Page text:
Foreign Secretary William Hague today ordered the acting High Commissioner of Malawi to leave the UK in a tit-for-tat response to the expulsion of Britain's representative in the African country.
Mr Hague gave his full backing to UK High Commissioner Fergus Cochrane-Dyet and branded the decision to expel him "totally unacceptable and unwarranted".
Mr Cochrane-Dyet was ordered out of capital Lilongwe after critical comments about President Bingu wa Mutharika in a leaked diplomatic cable.
Extracts from the leaked document published in the Malawian press last week suggested that the British diplomat had warned that the President was "becoming ever more autocratic and intolerant of criticism".
In a statement released by the Foreign and Commonwealth Office (FCO) today, Mr Hague said: "The Government of Malawi's decision to expel the British High Commissioner to Malawi, Mr Fergus Cochrane-Dyet, is totally unacceptable and unwarranted.
"Mr Cochrane Dyet is an able and effective diplomat who has behaved with integrity throughout his posting to Lilongwe, and who retains the full confidence of the British Government.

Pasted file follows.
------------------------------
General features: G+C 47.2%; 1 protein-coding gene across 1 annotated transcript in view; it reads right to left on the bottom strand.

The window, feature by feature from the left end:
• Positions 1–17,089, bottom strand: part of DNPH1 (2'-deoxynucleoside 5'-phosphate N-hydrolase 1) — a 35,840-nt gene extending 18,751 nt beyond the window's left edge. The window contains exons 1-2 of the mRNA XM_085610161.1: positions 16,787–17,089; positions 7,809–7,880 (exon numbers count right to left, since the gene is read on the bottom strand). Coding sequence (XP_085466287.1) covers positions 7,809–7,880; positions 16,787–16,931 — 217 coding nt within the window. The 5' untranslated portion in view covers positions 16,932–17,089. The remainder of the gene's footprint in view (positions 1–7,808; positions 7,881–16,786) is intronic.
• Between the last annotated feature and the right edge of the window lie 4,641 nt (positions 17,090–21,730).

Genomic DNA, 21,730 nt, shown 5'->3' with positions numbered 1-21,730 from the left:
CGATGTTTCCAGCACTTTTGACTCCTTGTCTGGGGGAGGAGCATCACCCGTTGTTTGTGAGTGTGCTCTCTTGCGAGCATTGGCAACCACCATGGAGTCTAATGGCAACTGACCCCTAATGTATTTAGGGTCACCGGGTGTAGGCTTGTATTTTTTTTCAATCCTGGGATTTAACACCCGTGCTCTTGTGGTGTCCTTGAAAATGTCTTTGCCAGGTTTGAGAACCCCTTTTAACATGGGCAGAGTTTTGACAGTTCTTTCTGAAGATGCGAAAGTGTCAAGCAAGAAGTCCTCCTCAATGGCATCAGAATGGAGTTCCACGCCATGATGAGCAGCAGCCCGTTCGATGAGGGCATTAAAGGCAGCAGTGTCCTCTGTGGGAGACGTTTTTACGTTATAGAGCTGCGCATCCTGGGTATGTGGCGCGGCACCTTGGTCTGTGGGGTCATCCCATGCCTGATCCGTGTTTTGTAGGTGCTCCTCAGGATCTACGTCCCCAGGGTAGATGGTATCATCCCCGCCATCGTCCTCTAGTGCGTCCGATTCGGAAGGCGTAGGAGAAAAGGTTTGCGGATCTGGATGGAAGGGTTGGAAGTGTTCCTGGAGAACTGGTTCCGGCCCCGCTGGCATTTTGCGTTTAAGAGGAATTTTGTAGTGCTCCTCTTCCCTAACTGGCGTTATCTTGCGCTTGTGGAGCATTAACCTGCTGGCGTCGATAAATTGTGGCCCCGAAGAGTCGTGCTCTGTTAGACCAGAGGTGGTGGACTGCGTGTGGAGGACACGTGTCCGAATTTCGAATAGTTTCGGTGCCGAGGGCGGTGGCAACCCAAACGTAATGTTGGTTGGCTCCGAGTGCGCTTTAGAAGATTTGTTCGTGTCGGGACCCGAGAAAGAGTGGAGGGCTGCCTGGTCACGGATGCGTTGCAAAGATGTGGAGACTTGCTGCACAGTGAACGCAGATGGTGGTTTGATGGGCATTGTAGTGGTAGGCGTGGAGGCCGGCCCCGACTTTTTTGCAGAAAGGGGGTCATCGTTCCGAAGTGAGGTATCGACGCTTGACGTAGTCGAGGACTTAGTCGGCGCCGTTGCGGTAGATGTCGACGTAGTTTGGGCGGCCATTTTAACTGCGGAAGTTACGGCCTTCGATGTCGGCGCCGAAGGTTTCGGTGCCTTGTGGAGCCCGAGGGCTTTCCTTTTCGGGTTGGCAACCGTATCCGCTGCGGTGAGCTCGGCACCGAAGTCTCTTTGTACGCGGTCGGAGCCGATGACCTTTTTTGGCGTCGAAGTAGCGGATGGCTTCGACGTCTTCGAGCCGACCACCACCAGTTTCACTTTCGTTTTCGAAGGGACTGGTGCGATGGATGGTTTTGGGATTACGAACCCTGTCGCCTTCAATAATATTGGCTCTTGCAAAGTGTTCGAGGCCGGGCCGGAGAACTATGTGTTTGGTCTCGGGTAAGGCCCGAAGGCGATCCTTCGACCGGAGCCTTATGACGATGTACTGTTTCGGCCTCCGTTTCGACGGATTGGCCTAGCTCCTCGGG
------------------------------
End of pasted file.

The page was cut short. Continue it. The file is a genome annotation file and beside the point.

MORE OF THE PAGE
"It is a worrying sign that the Malawian Government is expending its energies in this way, rather than focusing on the real and substantial challenges facing it, including the need for improved governance.
"At my direction, the FCO has today told the Acting High Commissioner of Malawi that she and her dependants must leave the UK at the earliest opportunity. I have also asked my officials, working closely with their colleagues elsewhere in government, to review rapidly the full range of our wider relationship with Malawi."
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